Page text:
Effects of parental presence during children's venipuncture

Acad Emerg Med. 1996 Jan;3(1):58-64. doi: 10.1111/j.1553-2712.1996.tb03305.x.


Objective: To determine whether parental presence during venipuncture (VP) altered self-reported distress of the child, the parent, or the health professional (HP) performing VP.

Methods: During nine consecutive months, 130 nonconsecutive 8-18-year-old children having VP in an urban pediatric ED were prospectively randomized into two groups of 65 patients each. Before VP, every child, parent, and HP completed a questionnaire developed to measure epidemiologic variables believed to influence distress during VP. The patients were randomized to have either a parent present or both parents absent during VP. The patients, the parents, and the HPs privately self-reported their distress during VP on a visual analog scale (VAS). Statistical significance was determined by the Mann-Whitney U (rank-sum) test.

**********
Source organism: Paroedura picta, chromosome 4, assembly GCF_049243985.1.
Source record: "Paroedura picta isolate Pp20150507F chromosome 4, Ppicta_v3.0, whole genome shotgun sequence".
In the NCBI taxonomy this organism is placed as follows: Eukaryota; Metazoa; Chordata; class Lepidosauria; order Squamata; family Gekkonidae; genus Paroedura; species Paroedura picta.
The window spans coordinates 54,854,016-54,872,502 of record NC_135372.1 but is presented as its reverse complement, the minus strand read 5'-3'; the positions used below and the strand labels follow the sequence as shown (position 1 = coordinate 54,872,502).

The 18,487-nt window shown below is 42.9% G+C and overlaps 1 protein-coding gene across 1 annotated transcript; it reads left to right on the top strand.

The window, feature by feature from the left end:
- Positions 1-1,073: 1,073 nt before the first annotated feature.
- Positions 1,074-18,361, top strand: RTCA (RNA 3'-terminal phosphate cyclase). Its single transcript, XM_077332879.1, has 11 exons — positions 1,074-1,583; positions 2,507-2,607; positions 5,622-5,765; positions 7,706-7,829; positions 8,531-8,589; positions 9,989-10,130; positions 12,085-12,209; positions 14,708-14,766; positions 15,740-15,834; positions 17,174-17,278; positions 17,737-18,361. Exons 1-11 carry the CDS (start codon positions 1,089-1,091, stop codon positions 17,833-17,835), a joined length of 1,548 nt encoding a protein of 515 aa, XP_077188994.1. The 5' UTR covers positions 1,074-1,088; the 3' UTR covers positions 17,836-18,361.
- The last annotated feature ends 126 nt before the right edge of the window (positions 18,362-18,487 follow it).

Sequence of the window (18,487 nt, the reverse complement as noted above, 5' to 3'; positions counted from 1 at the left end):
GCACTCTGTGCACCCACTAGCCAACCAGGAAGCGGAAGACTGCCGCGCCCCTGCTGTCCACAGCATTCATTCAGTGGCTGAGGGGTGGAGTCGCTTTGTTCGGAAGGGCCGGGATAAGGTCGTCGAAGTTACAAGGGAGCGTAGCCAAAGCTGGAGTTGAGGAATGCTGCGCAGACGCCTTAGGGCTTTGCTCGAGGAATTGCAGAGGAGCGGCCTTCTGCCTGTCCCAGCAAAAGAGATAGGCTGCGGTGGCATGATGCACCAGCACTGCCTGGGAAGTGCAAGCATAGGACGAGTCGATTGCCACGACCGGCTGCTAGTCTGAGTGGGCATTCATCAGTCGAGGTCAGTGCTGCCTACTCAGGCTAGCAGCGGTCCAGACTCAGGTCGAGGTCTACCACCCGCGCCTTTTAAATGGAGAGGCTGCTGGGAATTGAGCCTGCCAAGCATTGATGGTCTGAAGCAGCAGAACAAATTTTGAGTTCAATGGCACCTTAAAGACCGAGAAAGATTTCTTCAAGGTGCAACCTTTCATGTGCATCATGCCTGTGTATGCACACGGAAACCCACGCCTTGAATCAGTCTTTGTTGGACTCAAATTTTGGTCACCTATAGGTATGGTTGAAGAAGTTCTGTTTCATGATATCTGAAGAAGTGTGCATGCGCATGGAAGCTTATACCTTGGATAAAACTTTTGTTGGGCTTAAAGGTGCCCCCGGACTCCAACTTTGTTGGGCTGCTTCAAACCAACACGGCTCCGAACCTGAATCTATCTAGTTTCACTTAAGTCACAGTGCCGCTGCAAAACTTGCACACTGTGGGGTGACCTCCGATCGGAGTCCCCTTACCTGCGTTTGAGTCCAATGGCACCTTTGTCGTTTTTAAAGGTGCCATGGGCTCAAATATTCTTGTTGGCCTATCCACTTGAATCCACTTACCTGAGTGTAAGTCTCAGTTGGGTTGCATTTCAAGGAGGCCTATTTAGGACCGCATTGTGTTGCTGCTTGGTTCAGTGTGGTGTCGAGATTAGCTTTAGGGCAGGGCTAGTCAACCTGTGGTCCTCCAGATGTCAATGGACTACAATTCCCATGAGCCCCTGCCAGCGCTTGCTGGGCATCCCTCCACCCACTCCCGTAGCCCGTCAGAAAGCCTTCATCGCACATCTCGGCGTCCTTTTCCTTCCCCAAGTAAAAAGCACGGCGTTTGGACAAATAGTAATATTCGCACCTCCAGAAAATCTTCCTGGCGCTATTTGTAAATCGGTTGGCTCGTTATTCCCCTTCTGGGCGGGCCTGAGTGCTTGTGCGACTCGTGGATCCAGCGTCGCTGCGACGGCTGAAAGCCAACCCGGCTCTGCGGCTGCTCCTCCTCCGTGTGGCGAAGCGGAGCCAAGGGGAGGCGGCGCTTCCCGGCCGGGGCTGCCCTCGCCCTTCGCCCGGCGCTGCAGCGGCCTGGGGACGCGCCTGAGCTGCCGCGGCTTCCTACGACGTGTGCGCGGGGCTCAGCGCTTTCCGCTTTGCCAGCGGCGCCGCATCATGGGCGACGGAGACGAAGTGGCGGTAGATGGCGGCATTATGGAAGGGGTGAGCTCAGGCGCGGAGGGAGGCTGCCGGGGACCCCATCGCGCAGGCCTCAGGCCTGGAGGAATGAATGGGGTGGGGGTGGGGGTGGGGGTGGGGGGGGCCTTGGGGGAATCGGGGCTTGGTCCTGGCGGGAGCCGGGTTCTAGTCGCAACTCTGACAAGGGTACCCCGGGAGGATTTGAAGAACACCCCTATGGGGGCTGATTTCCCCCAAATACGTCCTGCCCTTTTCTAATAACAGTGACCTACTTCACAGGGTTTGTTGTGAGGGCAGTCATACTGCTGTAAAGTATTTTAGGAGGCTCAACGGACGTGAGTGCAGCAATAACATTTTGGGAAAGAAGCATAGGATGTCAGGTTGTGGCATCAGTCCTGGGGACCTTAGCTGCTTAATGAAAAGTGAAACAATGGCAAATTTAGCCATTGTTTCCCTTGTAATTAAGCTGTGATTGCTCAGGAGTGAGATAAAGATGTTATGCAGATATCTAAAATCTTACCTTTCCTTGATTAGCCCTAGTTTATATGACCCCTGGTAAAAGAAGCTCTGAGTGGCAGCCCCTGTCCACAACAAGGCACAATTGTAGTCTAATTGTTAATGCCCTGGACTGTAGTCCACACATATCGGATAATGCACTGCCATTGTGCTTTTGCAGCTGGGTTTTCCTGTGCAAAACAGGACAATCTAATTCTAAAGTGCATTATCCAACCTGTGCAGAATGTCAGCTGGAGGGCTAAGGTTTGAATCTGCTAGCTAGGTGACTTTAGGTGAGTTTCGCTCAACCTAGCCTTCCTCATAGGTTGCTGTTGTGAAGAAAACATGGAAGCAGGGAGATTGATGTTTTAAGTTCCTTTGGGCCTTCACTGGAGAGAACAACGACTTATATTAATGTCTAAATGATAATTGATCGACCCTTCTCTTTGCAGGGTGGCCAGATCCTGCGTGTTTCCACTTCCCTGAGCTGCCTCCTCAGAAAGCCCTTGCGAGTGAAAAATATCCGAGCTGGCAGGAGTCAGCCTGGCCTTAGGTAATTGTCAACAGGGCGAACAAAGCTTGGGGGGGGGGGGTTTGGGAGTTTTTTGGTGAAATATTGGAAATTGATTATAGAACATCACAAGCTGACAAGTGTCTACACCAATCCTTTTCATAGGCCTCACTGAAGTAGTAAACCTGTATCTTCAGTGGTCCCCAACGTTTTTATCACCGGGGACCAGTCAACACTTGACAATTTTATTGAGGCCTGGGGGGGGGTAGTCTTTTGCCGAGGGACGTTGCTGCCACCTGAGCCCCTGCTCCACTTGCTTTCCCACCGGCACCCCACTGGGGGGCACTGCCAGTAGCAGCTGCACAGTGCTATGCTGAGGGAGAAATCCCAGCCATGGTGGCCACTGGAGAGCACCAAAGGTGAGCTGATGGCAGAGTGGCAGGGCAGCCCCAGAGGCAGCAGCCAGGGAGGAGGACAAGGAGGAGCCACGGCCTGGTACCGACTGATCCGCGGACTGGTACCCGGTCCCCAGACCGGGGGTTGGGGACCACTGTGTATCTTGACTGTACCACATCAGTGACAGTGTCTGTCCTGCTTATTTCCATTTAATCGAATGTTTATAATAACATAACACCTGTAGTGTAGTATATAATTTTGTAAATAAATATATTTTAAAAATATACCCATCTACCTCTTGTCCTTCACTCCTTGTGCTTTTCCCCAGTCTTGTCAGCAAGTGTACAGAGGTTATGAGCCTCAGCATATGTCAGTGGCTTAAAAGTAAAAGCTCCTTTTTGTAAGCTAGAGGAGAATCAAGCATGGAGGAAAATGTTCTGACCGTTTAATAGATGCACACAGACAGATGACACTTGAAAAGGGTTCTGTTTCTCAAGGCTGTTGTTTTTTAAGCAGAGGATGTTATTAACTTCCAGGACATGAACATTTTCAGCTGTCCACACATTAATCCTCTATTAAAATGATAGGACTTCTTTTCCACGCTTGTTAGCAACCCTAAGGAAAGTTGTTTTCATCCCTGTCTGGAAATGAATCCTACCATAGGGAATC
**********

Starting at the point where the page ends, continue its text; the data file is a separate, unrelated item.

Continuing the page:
Results: In the parent-present group, distress scores were lower for the parent (p < 0.01) and for the child (p < 0.04) than they were in the parents-absent group. The HP performing VP had no difference in distress scores with and without parental presence (p < 0.55).

Conclusions: Parents and children having VP have less distress with parental presence. Health professional distress is not affected by parental presence.

Publication types

  • Clinical Trial
  • Randomized Controlled Trial

MeSH terms

  • Adult
  • Blood Specimen Collection*
  • Child
  • Humans
  • Pain Measurement*
  • Parent-Child Relations*
  • Prospective Studies